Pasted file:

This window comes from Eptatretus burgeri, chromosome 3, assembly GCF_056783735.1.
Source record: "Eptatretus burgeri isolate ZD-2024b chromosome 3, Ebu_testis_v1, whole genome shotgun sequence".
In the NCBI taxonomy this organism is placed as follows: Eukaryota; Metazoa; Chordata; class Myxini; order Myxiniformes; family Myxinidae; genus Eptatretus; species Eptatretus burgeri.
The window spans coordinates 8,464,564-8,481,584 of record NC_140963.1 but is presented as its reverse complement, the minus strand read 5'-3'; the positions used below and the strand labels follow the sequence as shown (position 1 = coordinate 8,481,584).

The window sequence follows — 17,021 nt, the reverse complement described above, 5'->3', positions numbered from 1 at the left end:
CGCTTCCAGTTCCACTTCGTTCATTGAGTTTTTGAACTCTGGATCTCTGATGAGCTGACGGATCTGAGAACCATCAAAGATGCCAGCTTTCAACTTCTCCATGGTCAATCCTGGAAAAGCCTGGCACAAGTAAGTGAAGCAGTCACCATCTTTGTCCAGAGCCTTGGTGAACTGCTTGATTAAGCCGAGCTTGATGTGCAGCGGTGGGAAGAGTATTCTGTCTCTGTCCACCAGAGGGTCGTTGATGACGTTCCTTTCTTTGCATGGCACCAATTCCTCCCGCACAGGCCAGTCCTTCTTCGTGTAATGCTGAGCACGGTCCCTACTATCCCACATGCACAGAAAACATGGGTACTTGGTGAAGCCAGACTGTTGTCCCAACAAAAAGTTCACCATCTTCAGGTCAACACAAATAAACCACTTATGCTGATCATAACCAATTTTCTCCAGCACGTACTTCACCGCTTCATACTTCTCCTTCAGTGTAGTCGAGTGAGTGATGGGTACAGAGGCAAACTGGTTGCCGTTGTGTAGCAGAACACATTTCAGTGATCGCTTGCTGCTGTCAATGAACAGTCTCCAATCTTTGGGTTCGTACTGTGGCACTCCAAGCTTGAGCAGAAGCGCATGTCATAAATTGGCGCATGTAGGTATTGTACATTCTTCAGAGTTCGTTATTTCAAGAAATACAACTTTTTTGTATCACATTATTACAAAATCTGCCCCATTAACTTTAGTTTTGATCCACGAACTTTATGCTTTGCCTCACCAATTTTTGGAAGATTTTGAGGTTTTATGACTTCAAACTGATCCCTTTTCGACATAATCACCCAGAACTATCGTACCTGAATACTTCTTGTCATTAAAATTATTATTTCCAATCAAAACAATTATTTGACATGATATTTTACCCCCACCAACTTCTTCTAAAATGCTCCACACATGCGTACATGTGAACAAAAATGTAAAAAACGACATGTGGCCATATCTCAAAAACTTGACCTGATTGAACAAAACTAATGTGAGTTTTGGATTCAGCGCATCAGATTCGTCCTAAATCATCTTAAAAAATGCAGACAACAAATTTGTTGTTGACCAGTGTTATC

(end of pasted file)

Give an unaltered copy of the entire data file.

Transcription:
This window comes from Eptatretus burgeri, chromosome 3, assembly GCF_056783735.1.
Source record: "Eptatretus burgeri isolate ZD-2024b chromosome 3, Ebu_testis_v1, whole genome shotgun sequence".
In the NCBI taxonomy this organism is placed as follows: Eukaryota; Metazoa; Chordata; class Myxini; order Myxiniformes; family Myxinidae; genus Eptatretus; species Eptatretus burgeri.
The window spans coordinates 8,464,564-8,481,584 of record NC_140963.1 but is presented as its reverse complement, the minus strand read 5'-3'; the positions used below and the strand labels follow the sequence as shown (position 1 = coordinate 8,481,584).

The window sequence follows — 17,021 nt, the reverse complement described above, 5'->3', positions numbered from 1 at the left end:
CGCTTCCAGTTCCACTTCGTTCATTGAGTTTTTGAACTCTGGATCTCTGATGAGCTGACGGATCTGAGAACCATCAAAGATGCCAGCTTTCAACTTCTCCATGGTCAATCCTGGAAAAGCCTGGCACAAGTAAGTGAAGCAGTCACCATCTTTGTCCAGAGCCTTGGTGAACTGCTTGATTAAGCCGAGCTTGATGTGCAGCGGTGGGAAGAGTATTCTGTCTCTGTCCACCAGAGGGTCGTTGATGACGTTCCTTTCTTTGCATGGCACCAATTCCTCCCGCACAGGCCAGTCCTTCTTCGTGTAATGCTGAGCACGGTCCCTACTATCCCACATGCACAGAAAACATGGGTACTTGGTGAAGCCAGACTGTTGTCCCAACAAAAAGTTCACCATCTTCAGGTCAACACAAATAAACCACTTATGCTGATCATAACCAATTTTCTCCAGCACGTACTTCACCGCTTCATACTTCTCCTTCAGTGTAGTCGAGTGAGTGATGGGTACAGAGGCAAACTGGTTGCCGTTGTGTAGCAGAACACATTTCAGTGATCGCTTGCTGCTGTCAATGAACAGTCTCCAATCTTTGGGTTCGTACTGTGGCACTCCAAGCTTGAGCAGAAGCGCATGTCATAAATTGGCGCATGTAGGTATTGTACATTCTTCAGAGTTCGTTATTTCAAGAAATACAACTTTTTTGTATCACATTATTACAAAATCTGCCCCATTAACTTTAGTTTTGATCCACGAACTTTATGCTTTGCCTCACCAATTTTTGGAAGATTTTGAGGTTTTATGACTTCAAACTGATCCCTTTTCGACATAATCACCCAGAACTATCGTACCTGAATACTTCTTGTCATTAAAATTATTATTTCCAATCAAAACAATTATTTGACATGATATTTTACCCCCACCAACTTCTTCTAAAATGCTCCACACATGCGTACATGTGAACAAAAATGTAAAAAACGACATGTGGCCATATCTCAAAAACTTGACCTGATTGAACAAAACTAATGTGAGTTTTGGATTCAGCGCATCAGATTCGTCCTAAATCATCTTAAAAAATGCAGACAACAAATTTGTTGTTGACCAGTGTTATC